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Hoffmann, R. A wiki for the life sciences where authorship matters. Nature Genetics (2008)

Dysregulated expression of the T cell cytokine Eta-1 in CD4-8- lymphocytes during the development of murine autoimmune disease.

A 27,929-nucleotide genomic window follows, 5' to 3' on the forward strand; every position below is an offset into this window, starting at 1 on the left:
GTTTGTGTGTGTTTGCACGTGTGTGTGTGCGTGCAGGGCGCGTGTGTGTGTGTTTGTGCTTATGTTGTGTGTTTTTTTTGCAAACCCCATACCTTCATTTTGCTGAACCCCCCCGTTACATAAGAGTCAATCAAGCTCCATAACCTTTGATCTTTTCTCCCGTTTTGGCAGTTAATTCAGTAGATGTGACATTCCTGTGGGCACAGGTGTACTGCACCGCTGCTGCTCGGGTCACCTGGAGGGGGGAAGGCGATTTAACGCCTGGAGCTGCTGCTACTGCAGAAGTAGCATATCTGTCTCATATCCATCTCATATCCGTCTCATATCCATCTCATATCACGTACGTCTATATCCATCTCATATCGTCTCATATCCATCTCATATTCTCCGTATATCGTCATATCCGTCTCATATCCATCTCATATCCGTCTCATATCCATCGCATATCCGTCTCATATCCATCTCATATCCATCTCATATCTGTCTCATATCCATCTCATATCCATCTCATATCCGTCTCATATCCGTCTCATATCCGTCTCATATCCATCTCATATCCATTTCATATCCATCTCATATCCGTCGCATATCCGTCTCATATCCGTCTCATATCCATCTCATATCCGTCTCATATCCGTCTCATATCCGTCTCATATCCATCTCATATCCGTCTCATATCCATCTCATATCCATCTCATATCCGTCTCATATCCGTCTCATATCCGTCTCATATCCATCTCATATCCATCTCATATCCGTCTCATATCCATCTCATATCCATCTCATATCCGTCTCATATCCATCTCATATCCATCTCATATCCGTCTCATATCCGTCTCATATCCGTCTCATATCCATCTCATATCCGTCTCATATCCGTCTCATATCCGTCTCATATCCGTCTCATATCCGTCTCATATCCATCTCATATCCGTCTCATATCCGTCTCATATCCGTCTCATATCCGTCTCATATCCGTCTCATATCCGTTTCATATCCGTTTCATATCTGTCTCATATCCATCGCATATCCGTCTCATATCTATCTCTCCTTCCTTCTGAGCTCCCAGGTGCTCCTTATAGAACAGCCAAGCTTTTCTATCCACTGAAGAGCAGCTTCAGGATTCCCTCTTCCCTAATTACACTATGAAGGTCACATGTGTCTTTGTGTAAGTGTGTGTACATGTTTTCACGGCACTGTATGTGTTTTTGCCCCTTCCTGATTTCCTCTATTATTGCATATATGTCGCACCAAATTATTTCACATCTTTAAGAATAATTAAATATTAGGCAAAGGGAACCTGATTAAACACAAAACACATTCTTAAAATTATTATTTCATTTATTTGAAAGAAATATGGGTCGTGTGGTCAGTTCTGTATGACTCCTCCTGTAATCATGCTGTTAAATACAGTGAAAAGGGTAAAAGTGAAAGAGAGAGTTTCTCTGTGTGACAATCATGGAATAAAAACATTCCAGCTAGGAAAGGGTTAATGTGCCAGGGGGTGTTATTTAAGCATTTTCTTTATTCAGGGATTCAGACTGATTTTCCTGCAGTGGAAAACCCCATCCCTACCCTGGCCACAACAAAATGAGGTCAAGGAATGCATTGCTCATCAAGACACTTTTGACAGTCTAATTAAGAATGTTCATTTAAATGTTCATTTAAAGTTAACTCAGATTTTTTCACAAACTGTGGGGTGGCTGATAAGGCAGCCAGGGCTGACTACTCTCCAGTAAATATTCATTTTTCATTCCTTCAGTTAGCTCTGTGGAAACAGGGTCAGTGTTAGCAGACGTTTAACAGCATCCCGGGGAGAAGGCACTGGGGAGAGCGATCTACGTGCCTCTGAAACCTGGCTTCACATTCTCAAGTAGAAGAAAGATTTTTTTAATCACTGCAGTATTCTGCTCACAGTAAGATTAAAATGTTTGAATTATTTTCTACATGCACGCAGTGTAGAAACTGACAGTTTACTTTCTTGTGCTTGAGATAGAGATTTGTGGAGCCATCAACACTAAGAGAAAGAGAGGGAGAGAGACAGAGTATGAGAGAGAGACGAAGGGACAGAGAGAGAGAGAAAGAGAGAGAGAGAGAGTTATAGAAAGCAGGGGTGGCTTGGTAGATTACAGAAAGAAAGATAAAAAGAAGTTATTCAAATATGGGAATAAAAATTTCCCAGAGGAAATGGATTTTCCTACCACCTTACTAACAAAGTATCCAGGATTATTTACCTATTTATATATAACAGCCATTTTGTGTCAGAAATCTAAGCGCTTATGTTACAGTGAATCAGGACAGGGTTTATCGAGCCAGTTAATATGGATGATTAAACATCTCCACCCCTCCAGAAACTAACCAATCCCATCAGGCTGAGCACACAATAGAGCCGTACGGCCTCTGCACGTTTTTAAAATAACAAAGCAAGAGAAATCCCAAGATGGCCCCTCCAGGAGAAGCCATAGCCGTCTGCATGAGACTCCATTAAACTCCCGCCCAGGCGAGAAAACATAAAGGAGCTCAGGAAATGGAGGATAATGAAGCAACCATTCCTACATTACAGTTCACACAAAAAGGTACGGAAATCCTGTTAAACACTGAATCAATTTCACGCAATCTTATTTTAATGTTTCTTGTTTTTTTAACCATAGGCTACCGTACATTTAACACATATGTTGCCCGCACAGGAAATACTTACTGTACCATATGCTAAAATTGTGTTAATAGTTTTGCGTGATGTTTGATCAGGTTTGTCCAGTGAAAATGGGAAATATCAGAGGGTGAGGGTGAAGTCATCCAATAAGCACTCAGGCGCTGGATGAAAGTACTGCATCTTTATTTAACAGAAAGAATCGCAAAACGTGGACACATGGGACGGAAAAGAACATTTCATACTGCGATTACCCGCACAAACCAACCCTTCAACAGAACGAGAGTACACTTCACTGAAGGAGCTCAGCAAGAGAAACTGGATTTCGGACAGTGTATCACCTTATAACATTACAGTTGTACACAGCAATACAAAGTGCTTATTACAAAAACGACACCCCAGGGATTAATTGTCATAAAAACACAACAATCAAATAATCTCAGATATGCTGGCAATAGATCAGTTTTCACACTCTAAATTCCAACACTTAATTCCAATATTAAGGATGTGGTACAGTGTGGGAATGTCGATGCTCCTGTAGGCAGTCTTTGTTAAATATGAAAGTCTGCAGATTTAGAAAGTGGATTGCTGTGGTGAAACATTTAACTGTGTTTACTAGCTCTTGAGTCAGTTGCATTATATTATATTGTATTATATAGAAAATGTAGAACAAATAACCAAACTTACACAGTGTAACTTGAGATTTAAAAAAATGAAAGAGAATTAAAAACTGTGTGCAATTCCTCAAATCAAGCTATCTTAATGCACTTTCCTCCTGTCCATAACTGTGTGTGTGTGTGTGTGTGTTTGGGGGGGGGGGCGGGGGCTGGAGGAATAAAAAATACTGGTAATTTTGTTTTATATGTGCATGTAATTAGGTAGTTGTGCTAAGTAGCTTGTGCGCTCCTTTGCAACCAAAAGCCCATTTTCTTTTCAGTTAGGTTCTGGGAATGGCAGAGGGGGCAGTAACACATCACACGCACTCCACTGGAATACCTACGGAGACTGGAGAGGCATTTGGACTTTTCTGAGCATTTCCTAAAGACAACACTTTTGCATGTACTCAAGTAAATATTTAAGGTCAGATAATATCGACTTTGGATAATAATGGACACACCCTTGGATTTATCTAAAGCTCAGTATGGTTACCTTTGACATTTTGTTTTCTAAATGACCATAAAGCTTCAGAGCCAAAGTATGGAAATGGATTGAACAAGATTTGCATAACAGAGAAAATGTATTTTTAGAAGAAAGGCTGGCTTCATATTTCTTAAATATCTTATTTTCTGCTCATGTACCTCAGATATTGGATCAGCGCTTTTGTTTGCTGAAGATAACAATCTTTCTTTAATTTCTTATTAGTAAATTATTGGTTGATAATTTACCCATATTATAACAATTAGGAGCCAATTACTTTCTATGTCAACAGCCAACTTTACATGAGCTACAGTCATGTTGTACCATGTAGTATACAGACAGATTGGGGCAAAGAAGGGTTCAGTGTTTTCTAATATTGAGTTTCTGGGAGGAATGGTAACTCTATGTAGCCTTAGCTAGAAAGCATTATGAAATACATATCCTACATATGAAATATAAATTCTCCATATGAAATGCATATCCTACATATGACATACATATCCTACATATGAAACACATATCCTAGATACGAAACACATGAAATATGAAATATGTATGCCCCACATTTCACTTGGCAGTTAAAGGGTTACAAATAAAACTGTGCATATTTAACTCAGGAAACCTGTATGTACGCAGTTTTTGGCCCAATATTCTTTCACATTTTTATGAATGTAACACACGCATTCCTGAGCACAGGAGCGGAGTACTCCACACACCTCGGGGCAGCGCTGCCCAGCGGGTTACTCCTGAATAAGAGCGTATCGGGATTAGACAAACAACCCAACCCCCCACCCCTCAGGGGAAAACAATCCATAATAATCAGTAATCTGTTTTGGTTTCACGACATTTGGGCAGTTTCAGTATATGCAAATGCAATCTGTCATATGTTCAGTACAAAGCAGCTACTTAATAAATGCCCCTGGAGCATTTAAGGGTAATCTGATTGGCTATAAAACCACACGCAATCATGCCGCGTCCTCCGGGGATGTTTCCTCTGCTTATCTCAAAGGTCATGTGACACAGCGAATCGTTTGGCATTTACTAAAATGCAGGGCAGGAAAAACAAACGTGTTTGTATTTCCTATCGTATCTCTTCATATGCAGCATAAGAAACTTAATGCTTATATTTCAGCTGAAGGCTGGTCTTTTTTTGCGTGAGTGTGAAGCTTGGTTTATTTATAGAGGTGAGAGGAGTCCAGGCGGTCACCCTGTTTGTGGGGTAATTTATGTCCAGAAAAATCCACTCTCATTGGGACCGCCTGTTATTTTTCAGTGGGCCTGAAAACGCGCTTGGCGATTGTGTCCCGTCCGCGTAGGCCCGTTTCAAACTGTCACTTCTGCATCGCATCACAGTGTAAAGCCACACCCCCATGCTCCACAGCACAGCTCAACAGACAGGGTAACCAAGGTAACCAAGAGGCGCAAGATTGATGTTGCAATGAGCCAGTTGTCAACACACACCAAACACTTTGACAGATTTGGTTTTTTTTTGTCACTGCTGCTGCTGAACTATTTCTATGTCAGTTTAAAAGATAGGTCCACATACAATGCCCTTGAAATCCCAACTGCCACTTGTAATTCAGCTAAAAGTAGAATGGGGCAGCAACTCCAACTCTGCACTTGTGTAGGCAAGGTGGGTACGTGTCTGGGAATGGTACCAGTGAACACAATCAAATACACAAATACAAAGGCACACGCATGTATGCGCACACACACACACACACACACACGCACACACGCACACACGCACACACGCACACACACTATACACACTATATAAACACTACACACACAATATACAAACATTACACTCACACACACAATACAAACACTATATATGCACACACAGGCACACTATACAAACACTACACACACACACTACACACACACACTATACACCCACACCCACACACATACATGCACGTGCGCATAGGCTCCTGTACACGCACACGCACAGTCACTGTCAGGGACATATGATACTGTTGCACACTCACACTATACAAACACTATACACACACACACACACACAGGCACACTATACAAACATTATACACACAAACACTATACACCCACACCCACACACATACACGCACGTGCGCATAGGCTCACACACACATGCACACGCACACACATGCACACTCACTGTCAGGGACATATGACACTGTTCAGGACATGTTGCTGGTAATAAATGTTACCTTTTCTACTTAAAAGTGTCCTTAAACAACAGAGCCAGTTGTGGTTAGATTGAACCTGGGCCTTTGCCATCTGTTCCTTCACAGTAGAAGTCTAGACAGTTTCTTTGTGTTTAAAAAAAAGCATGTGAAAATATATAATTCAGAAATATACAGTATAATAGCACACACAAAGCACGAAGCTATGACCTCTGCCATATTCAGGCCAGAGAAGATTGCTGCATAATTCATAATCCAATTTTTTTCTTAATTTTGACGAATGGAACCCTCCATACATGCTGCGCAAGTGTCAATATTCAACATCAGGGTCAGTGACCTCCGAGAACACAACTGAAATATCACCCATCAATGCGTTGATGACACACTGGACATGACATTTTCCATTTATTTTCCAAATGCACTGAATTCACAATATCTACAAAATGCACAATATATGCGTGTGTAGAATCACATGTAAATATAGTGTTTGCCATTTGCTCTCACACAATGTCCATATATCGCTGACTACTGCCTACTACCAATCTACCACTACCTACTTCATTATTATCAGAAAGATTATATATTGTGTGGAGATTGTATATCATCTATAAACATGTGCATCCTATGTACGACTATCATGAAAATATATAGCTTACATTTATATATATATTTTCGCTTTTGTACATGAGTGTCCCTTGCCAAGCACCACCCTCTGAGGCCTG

The development of autoimmune disease in the MRL/MpJ-lpr inbred mouse strain depends upon the maturation of a subset of T lymphocytes that may cause sustained activation of immunological effector cells such as B cells and macrophages. We tested the hypothesis that abnormal effector cell activation reflects constitutive overexpression of a T cell cytokine. We found that a newly defined T cell cytokine, Eta-1, is expressed at very high levels in T cells from MRL/l mice but not normal mouse strains and in a CD4-8- 45R+ T cell clone. The Eta-1 gene encodes a secreted protein that binds specifically to macrophages, possibly via a cell adhesion receptor, resulting in alterations in the mobility and activation state of this cell type (Patarca, R., G. J. Freeman, R. P. Singh, et al. 1989. J. Exp. Med. 170:145; Singh, R. P., R. Patarca, J. Schwartz, P. Singh, and H. Cantor. 1990. J. Exp. Med. 171:1931). In addition, recent studies have indicated that Eta-1 can enhance secretion of IgM and IgG by mixtures of macrophages and B cells (Patarca, R., M. A. Lampe, M. V. Iregai, and H. Cantor, manuscript in preparation). Dysregulation of Eta-1 expression begins at the onset of autoimmune disease and continues throughout the course of this disorder. Maximal levels of Eta-1 expression and the development of severe autoimmune disease reflect the combined contribution of the lpr gene and MRL background genes.[1]


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